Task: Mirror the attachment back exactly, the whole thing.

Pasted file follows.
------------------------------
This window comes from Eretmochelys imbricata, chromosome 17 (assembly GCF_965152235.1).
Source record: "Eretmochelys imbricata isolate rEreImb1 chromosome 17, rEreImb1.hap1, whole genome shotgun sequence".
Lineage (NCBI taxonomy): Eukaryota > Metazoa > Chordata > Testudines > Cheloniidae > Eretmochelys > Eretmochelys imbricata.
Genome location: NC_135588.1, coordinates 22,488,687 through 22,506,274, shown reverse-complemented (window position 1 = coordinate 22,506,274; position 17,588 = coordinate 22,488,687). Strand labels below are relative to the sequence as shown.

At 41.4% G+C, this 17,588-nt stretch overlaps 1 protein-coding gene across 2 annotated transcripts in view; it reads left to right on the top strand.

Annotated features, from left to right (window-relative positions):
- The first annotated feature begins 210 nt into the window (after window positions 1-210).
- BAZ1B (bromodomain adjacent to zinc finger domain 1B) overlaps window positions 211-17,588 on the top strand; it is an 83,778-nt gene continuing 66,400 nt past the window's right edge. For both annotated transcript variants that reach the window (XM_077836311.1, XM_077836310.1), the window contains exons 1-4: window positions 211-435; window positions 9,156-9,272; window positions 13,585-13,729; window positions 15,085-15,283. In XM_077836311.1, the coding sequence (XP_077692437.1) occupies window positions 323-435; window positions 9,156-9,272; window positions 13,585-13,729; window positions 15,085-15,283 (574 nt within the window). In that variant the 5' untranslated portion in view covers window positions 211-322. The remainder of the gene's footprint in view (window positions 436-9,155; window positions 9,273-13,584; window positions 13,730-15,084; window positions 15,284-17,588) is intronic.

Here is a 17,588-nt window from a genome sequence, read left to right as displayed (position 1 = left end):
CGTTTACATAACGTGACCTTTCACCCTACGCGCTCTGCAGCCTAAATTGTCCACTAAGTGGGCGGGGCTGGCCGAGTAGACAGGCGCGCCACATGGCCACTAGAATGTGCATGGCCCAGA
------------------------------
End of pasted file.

This window comes from Eretmochelys imbricata, chromosome 17 (assembly GCF_965152235.1).
Source record: "Eretmochelys imbricata isolate rEreImb1 chromosome 17, rEreImb1.hap1, whole genome shotgun sequence".
Lineage (NCBI taxonomy): Eukaryota > Metazoa > Chordata > Testudines > Cheloniidae > Eretmochelys > Eretmochelys imbricata.
Genome location: NC_135588.1, coordinates 22,488,687 through 22,506,274, shown reverse-complemented (window position 1 = coordinate 22,506,274; position 17,588 = coordinate 22,488,687). Strand labels below are relative to the sequence as shown.

At 41.4% G+C, this 17,588-nt stretch overlaps 1 protein-coding gene across 2 annotated transcripts in view; it reads left to right on the top strand.

Annotated features, from left to right (window-relative positions):
- The first annotated feature begins 210 nt into the window (after window positions 1-210).
- BAZ1B (bromodomain adjacent to zinc finger domain 1B) overlaps window positions 211-17,588 on the top strand; it is an 83,778-nt gene continuing 66,400 nt past the window's right edge. For both annotated transcript variants that reach the window (XM_077836311.1, XM_077836310.1), the window contains exons 1-4: window positions 211-435; window positions 9,156-9,272; window positions 13,585-13,729; window positions 15,085-15,283. In XM_077836311.1, the coding sequence (XP_077692437.1) occupies window positions 323-435; window positions 9,156-9,272; window positions 13,585-13,729; window positions 15,085-15,283 (574 nt within the window). In that variant the 5' untranslated portion in view covers window positions 211-322. The remainder of the gene's footprint in view (window positions 436-9,155; window positions 9,273-13,584; window positions 13,730-15,084; window positions 15,284-17,588) is intronic.

Here is a 17,588-nt window from a genome sequence, read left to right as displayed (position 1 = left end):
CGTTTACATAACGTGACCTTTCACCCTACGCGCTCTGCAGCCTAAATTGTCCACTAAGTGGGCGGGGCTGGCCGAGTAGACAGGCGCGCCACATGGCCACTAGAATGTGCATGGCCCAGA